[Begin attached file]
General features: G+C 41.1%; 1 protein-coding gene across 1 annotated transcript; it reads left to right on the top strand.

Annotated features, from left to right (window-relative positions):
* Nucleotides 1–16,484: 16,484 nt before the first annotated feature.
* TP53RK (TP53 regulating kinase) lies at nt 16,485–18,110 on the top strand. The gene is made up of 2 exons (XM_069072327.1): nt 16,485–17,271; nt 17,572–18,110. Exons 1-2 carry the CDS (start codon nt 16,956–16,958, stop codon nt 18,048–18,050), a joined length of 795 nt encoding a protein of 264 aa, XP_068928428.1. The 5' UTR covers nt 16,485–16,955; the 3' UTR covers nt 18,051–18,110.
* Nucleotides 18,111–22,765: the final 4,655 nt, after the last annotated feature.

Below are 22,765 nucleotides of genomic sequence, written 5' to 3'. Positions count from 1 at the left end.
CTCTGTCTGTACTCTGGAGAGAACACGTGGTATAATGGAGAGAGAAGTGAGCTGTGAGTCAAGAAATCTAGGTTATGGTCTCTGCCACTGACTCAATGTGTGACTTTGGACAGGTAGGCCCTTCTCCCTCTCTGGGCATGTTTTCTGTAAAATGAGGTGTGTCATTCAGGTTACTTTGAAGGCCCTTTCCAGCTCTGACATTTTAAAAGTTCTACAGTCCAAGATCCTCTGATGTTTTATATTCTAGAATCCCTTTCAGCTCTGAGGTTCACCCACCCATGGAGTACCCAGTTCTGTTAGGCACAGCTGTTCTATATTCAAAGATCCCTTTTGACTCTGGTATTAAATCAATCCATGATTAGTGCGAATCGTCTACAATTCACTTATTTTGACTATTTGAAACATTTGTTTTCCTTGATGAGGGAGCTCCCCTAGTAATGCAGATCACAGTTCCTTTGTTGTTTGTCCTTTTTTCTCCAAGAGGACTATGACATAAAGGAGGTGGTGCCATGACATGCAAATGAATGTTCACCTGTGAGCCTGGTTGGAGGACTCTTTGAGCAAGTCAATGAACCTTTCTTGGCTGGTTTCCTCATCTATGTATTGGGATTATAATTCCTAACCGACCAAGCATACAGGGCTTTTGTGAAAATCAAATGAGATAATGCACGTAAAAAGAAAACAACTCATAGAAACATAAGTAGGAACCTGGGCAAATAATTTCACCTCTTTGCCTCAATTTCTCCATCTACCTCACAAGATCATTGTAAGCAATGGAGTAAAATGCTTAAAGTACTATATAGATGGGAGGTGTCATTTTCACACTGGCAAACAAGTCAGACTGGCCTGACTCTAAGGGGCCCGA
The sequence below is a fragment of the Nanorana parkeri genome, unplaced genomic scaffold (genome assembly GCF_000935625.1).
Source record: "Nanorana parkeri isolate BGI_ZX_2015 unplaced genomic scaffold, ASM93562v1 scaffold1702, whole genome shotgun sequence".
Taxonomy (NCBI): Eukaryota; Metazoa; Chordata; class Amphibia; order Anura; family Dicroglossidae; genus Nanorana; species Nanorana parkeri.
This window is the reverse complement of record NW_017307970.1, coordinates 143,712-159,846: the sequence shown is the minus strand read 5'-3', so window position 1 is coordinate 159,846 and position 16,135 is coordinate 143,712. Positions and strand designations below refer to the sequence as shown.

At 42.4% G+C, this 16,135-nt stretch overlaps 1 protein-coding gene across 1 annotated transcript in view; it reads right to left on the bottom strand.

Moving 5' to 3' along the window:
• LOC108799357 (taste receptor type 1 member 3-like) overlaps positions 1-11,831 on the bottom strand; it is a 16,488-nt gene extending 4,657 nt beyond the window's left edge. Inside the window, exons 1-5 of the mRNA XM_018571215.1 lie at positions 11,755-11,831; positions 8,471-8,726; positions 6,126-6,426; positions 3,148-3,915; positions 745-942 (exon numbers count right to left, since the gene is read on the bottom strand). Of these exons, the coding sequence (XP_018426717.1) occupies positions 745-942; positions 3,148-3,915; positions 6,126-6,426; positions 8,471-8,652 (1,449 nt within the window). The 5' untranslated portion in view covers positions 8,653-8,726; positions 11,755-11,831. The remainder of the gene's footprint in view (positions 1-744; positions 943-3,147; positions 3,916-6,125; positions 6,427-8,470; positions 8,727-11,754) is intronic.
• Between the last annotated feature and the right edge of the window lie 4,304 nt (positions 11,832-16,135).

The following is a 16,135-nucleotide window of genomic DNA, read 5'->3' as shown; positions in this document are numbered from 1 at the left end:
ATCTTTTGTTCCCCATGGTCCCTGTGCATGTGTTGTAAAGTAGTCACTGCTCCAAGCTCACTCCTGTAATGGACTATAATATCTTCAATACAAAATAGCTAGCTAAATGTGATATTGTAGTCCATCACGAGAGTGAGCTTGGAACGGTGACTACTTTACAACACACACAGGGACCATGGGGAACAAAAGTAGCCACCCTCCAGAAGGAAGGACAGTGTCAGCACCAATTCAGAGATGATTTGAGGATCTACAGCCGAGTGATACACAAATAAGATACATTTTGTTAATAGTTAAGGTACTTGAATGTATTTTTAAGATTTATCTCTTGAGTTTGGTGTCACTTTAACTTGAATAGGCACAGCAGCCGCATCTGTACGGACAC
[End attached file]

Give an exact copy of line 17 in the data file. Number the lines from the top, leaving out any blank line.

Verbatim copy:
ATCTTTTGTTCCCCATGGTCCCTGTGCATGTGTTGTAAAGTAGTCACTGCTCCAAGCTCACTCCTGTAATGGACTATAATATCTTCAATACAAAATAGCTAGCTAAATGTGATATTGTAGTCCATCACGAGAGTGAGCTTGGAACGGTGACTACTTTACAACACACACAGGGACCATGGGGAACAAAAGTAGCCACCCTCCAGAAGGAAGGACAGTGTCAGCACCAATTCAGAGATGATTTGAGGATCTACAGCCGAGTGATACACAAATAAGATACATTTTGTTAATAGTTAAGGTACTTGAATGTATTTTTAAGATTTATCTCTTGAGTTTGGTGTCACTTTAACTTGAATAGGCACAGCAGCCGCATCTGTACGGACAC